The games in Pog are memories of games we played on the street outside our homes. The looming monument in the centre of Stanton is the Corona cinema on the corner of Radstock road. Looking at the black and white picture of the cinema in its hey-day, I find it hard to believe how those steps towered above me. The guardian at the top peered down on the line of children below.
Each child stood frozen, waiting for the chance to edge closer. The guardian at the top of the steps had to turn their back and cover their face. After a short count they could then turn around and try to spot somebody moving.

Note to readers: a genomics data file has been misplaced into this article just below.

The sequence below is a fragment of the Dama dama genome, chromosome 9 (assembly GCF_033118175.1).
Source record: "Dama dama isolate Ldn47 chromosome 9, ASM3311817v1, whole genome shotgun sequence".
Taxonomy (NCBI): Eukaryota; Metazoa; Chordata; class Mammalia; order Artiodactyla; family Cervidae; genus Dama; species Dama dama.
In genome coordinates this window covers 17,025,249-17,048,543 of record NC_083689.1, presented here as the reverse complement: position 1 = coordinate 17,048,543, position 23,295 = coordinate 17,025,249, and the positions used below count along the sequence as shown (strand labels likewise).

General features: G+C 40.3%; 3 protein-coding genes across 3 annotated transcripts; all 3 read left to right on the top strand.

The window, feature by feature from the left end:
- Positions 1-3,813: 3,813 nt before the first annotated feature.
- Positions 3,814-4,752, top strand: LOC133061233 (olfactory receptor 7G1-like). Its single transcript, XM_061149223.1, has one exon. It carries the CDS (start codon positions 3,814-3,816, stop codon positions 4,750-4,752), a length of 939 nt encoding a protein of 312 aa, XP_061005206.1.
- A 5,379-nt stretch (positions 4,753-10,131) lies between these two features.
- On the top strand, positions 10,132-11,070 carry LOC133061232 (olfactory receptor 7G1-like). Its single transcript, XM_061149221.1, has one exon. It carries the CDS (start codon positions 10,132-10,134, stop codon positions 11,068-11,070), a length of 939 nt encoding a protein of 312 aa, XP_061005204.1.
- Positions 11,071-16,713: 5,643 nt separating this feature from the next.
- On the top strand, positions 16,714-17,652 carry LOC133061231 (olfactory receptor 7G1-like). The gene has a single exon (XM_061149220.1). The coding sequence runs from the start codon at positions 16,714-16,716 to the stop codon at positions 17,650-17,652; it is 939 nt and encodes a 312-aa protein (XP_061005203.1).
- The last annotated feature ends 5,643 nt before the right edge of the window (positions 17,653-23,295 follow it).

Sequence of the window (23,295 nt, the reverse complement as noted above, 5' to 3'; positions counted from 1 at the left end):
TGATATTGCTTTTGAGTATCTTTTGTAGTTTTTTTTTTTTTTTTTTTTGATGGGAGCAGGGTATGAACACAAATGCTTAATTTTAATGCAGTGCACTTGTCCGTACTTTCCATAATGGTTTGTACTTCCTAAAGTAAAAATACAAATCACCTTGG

From tea-time to bed-time the evening flew past. To a dozen kids, the steps of the closed-down cinema were our playground.
Part of what I wanted to create with Pog was the pleasure of playing games, physical games where the players jostled for position; ran jumped and froze. We didn’t have goddesses gleaned from mythology. We had big sisters and younger brothers. Some grew too old to want to play, others came and went.
Those steps, that time – magical.